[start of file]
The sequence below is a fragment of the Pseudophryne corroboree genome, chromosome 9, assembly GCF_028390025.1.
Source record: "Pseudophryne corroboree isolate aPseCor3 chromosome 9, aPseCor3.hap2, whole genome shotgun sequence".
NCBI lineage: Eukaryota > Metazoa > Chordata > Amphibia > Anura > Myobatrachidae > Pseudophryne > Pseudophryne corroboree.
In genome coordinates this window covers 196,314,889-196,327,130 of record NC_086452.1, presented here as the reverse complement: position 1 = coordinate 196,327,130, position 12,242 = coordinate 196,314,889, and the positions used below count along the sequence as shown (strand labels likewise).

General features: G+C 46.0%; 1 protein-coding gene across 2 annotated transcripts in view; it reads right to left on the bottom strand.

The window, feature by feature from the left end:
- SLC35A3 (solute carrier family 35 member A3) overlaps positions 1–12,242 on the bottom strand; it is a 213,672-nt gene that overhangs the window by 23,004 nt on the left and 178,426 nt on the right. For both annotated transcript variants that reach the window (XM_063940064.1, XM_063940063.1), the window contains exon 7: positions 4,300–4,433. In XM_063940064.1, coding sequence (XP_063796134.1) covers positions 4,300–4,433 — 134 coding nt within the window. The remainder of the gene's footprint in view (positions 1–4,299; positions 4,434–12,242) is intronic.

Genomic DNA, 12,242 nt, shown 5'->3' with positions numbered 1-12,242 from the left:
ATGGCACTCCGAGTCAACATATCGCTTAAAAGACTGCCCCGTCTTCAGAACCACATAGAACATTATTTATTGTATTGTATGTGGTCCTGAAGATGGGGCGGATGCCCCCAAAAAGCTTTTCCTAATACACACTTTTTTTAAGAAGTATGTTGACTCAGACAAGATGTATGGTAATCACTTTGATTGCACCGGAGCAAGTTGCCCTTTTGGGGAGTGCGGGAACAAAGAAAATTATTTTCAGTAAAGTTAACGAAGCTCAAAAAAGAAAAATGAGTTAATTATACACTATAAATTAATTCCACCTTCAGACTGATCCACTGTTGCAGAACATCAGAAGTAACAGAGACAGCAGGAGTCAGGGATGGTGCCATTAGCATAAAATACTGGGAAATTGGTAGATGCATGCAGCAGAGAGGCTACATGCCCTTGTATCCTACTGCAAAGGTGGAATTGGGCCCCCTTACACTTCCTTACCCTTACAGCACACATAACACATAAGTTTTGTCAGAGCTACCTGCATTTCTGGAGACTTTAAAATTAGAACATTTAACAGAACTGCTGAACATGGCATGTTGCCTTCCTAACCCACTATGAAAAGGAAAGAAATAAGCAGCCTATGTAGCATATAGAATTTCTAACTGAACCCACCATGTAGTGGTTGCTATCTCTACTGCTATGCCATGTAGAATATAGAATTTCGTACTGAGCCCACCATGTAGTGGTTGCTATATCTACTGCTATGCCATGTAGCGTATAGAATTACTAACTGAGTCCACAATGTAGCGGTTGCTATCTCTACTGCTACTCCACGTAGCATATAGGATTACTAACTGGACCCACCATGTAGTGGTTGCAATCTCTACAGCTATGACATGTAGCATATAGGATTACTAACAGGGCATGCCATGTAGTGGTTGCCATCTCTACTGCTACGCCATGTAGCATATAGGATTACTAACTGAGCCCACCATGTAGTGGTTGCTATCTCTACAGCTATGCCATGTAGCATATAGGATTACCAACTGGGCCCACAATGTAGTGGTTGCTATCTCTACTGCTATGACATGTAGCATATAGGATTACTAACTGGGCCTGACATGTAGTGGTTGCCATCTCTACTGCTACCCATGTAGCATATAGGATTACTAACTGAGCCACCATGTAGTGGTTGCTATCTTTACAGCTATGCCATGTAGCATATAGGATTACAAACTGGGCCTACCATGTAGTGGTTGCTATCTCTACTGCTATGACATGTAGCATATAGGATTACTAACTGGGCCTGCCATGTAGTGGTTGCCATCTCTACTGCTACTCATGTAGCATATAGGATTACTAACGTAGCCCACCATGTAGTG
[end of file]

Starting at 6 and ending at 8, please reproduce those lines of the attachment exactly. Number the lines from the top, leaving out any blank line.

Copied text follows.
The window, feature by feature from the left end:
- SLC35A3 (solute carrier family 35 member A3) overlaps positions 1–12,242 on the bottom strand; it is a 213,672-nt gene that overhangs the window by 23,004 nt on the left and 178,426 nt on the right. For both annotated transcript variants that reach the window (XM_063940064.1, XM_063940063.1), the window contains exon 7: positions 4,300–4,433. In XM_063940064.1, coding sequence (XP_063796134.1) covers positions 4,300–4,433 — 134 coding nt within the window. The remainder of the gene's footprint in view (positions 1–4,299; positions 4,434–12,242) is intronic.

Genomic DNA, 12,242 nt, shown 5'->3' with positions numbered 1-12,242 from the left: